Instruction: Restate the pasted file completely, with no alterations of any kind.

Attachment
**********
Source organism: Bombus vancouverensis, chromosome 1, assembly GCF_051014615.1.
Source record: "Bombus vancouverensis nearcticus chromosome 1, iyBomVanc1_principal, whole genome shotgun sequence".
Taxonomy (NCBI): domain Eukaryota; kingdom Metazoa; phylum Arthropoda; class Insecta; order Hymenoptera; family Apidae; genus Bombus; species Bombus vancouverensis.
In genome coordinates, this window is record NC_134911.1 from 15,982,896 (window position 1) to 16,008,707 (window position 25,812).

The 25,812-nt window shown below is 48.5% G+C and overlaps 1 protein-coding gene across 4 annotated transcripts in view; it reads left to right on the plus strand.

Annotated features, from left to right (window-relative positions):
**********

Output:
Source organism: Bombus vancouverensis, chromosome 1, assembly GCF_051014615.1.
Source record: "Bombus vancouverensis nearcticus chromosome 1, iyBomVanc1_principal, whole genome shotgun sequence".
Taxonomy (NCBI): domain Eukaryota; kingdom Metazoa; phylum Arthropoda; class Insecta; order Hymenoptera; family Apidae; genus Bombus; species Bombus vancouverensis.
In genome coordinates, this window is record NC_134911.1 from 15,982,896 (window position 1) to 16,008,707 (window position 25,812).

The 25,812-nt window shown below is 48.5% G+C and overlaps 1 protein-coding gene across 4 annotated transcripts in view; it reads left to right on the plus strand.

Annotated features, from left to right (window-relative positions):